- https://hexdocs.pm/libcluster/readme.html
 - https://hexdocs.pm/rambo/Rambo.html
One thing I really like is that it's considered mostly done. The community has the wisdom of not always trying to add new features and deprecating old ones. There's no 2.0 planned but that doesn't stop people from doing impressive work like Nx. I don't know about the ecosystem, but the language itself seem like a stable investment.
I suppose you can say that; that’s when it 1.0ed. But Elixir was surprisingly stable pre-1.0; I was writing production Elixir 0.6 code at Spawngrid in 2012!
Really, the 1.0 announcement felt more like a formality than anything; there was no discontinuous switch from “throwing features at the wall” to “considered engineering.” Changes to Elixir have always been considered — and props to Jose Valim for that! :)
Some companies just avoid using the platform because of that, but others (like my own company, Covalent) hire devs who seem like they’re experienced in learning languages generally, and then train them in Erlang/Elixir internally.
These devs don’t move around much, though — a company willing to do internal promotion/education is usually pretty good at retaining talent. So new companies looking for Elixir devs still don’t find as many as they’d like.
(An interesting other side effect of this dynamic is that it’s easier to hire senior Erlang/Elixir people than junior ones, since most Elixir devs you’ll find that have ever used the language for anything serious, learned it at work, and so usually have a decent chunk of their career already behind them.)
But, some of that is I think because, as others noted, it's hard to find Erlang developers, it's easier to target for good developers and convince them to learn Erlang on the job. So I'm guessing some places use it and don't mention it.
I was working at an Erlang shop and out of all of our hires and interviews I did, we hired one person with Erlang experience (from a conference) and I recall interviewing one other candidate with experience. Oh and we had an intern who did a college course with Erlang, but interned in a client group that was limited to j2me (sorry!).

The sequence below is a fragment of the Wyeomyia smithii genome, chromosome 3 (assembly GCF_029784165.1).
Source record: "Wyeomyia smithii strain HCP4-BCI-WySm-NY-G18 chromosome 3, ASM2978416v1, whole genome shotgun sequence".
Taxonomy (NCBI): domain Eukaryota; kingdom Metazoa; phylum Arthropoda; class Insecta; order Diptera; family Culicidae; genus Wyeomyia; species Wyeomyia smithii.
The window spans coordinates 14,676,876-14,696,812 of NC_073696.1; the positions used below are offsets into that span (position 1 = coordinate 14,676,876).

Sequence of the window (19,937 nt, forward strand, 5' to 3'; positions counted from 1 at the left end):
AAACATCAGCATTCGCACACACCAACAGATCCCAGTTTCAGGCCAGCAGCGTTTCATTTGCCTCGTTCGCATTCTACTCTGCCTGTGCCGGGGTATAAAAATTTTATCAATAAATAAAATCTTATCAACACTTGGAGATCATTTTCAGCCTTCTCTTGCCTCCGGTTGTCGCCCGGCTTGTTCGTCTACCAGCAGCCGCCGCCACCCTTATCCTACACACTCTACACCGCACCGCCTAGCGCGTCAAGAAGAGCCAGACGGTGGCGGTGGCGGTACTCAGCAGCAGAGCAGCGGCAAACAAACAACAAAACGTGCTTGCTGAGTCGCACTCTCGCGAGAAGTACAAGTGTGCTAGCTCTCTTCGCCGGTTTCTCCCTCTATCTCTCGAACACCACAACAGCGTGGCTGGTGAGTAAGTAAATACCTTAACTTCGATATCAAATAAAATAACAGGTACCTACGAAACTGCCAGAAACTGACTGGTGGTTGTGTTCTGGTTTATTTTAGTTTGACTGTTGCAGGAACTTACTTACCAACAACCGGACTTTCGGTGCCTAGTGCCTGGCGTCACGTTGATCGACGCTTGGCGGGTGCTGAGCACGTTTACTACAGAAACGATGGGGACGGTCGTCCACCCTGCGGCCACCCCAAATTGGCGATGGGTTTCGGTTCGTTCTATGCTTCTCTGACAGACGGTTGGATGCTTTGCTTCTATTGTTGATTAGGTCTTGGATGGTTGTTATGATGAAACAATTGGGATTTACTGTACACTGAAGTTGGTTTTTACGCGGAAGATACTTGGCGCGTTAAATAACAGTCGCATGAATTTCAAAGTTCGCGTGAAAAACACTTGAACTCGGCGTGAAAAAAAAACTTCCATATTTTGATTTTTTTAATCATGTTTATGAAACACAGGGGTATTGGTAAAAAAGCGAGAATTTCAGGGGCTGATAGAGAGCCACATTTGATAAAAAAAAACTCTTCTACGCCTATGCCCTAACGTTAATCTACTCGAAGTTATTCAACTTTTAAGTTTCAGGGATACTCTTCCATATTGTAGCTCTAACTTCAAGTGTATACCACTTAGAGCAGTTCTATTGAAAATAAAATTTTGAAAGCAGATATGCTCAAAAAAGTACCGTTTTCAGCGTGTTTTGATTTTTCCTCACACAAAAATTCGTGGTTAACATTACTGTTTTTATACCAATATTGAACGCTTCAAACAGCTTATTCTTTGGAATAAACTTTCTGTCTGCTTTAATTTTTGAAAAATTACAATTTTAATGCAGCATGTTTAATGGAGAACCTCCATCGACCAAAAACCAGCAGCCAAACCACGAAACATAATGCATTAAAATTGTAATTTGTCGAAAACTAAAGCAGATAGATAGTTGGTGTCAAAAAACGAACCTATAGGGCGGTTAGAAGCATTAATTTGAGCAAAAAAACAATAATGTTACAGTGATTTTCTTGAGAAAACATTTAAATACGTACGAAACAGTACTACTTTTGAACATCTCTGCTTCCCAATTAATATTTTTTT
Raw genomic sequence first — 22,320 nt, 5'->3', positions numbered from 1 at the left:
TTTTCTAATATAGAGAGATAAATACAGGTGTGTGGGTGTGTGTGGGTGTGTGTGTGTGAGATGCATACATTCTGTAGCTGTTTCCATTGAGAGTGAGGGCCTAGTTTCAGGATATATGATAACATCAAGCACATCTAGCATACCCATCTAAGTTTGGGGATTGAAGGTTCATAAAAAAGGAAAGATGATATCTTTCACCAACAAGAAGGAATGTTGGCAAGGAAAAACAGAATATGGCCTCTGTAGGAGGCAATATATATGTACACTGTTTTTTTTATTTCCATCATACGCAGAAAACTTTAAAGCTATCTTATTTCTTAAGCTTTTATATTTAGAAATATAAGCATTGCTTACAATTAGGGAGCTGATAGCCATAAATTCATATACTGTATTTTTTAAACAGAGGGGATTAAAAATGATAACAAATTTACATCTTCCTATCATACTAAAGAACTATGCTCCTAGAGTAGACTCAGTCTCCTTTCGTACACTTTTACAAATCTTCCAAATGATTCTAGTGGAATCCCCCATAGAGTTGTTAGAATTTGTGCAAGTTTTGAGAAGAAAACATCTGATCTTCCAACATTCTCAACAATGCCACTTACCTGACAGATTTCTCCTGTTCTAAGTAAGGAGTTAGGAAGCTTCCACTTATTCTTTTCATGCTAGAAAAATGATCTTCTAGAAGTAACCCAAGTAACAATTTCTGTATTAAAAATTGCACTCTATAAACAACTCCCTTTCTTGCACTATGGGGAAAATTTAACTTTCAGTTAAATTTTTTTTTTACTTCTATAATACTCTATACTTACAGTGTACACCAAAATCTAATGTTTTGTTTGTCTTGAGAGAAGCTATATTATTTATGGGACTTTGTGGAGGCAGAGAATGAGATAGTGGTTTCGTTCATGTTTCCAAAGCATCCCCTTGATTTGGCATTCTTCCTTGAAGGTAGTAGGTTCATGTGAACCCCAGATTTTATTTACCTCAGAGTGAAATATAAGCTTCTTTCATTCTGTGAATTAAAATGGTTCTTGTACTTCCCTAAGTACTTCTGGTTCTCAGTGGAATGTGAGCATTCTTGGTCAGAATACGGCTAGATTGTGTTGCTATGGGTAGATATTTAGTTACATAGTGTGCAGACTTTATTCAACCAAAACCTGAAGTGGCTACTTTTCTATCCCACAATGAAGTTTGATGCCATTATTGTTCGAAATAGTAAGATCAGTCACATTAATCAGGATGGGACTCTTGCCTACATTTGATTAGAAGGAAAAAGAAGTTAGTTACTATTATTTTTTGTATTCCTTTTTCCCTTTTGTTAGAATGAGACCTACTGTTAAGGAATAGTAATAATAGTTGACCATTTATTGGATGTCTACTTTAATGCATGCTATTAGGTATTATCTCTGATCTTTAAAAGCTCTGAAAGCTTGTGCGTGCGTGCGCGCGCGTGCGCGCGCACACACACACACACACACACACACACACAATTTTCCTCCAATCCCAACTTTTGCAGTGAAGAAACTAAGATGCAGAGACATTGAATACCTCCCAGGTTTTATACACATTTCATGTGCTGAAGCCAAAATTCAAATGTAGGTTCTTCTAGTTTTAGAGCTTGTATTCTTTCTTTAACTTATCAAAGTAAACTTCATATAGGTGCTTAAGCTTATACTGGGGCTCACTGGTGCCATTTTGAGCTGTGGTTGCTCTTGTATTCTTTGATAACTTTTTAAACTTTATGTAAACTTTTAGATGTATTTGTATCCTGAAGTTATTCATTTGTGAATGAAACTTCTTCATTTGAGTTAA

Erlang/Elixir strike me as very pragmatic and, compared to Haskell/Lisp/Clojure/Scala/Julia/etc., they seem more beginner-friendly.
In some ways, getting programmers to start out thinking about “everything as an expression” and immutability-by-default might help them write elegant and robust code earlier in their journeys.
Even if they are just a bit harder it makes it a questionable choice for a beginner. And let's not forget the huge amount of Stackoverflow answers a stack like Python/Ruby have.
> immutability by default
I don't know that beginners should think about that stuff.
> I don't know that beginners should think about [immutable by default].
Yeah. Beginners should not have to think about mutability. So, immutability by default is the right choice. Details like "why don't integers mutate when passed to a function versus a dict" should not ever have to be answered to a beginner.
GUIs are a challenge, I think there might be some change since this thread in 2017 , but the most supported way is wxWidgets and the interface is most unErlanglike. I gather it's similar to GUI programming in c++/mfc style which I never could understand. I do have an erlang program with a small gui (just a fixed sized bitmap output window, no controls, no inputs, no text other than titlebar), and I made it work with wx, but it felt a lot nicer with ex11.
ex11 is ancient, was an academic thesis project/proof of concept and is pretty much raw x11. Erlang and x11 work well together, Erlang is built for distributed systems and x11 is a distributed systems protocol. On the other hand, x11 doesn't include a widget library, the client has to bring one, ex11 has some widgets, but they're very basic. It also relies on x11 font rendering which is not very common anymore. If you wanted to build a mainstreamish GUI on ex11, you'd need to spend a lot of time on building a modern looking toolkit. (And make sure people have an X server)
Games are outside of my ability, but while it's certainly possible, I think the confines of immutable data and lack of shared state would tend to make things cumbersome. Screen output would also be a challenge. It might make netcode easier, though, because of the general need to do explicit communication may mean you're already thinking about how things interact and can avoid some of the pitfalls of synchronization.
BEAM would make a fine engine for GUI stuff but the toolkit bindings just don't exist. As another poster mentioned, LiveView + Electron could make a very compelling pair.
Erlang/BEAM has been used multiple times as a gaming network server language, but to my knowledge it has never been involved in the UI.
Games are a tricky one, it all depends on what you are doing with the game. I develop a middleware server for an RTS and for that it shines but it would not suit the gameplay side of things very well (you can of course still use it for anything!).
Repo for reference: https://github.com/beyond-all-reason/teiserver